The same thing goes for allowing grace within your relationship for hard times caused by¬†chronic illness. ¬†Would you want someone to put you down for not being able to work? ¬†Of course not! ¬†You’d already be wrestling with shame yourself. ¬†So, don’t make your disabled¬†partner feel worse¬†about themselves.

This doesn’t mean, however, that you should be a doormat or be doing all the work all the time — which brings us to #3.

3.) You Are A Team. Act Like It.

nowinnerWhen you got married, you started a family. ¬†It’s you and your partner versus the rest of the world. Even the law acknowledges that spouses cannot be forced to testify against one another because it would be like testifying against themselves. In community property states, they have codified the idea that “what’s mine is yours” in marriage.

So don’t ruin your intimacy and happiness by playing tit-for-tat games or being¬†consciously¬†passive aggressive. ¬†You don’t help yourself or your partner when you start comparing things between the two of you or expecting your partner to read your mind. Ask for the things you want, and give of yourself to them generously.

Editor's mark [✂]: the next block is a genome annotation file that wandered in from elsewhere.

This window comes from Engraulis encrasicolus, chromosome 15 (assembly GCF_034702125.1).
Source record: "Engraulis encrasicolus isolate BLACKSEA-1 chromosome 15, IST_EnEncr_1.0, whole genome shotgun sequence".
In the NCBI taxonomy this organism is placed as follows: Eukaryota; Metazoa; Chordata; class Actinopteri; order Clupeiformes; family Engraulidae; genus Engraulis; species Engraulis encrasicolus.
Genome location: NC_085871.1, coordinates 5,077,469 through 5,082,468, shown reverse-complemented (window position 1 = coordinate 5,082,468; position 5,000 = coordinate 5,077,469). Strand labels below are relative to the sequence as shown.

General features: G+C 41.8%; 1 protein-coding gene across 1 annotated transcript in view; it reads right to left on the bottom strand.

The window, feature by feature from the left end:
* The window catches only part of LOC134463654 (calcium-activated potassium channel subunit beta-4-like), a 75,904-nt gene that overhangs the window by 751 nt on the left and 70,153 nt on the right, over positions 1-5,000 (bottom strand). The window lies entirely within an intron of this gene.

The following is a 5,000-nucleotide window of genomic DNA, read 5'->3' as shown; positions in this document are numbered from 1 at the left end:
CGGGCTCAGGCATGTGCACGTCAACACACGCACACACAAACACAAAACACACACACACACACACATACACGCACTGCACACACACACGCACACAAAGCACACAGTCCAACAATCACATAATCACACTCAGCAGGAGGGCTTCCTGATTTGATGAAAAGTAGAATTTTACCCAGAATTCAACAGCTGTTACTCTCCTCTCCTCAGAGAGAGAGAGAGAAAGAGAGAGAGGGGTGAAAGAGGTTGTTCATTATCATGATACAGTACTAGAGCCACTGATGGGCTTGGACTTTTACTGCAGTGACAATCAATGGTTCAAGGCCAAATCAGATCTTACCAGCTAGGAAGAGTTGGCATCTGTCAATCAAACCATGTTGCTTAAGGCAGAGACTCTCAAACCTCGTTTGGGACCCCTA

4.) Engage In Good Self-Care — Both Of You.

selfcareThere have been times when Adam has told me that the best thing I can do to make him happy is to make sure that I am safe and am taking good care of myself, because it means he doesn’t have to worry about me when he’s at work.

As someone who deals with MS and seizure disorder, it’s my job — my #1 job — to minimize the effects this illness has on me and my family. ¬†It’s Adam’s job to support me in doing so.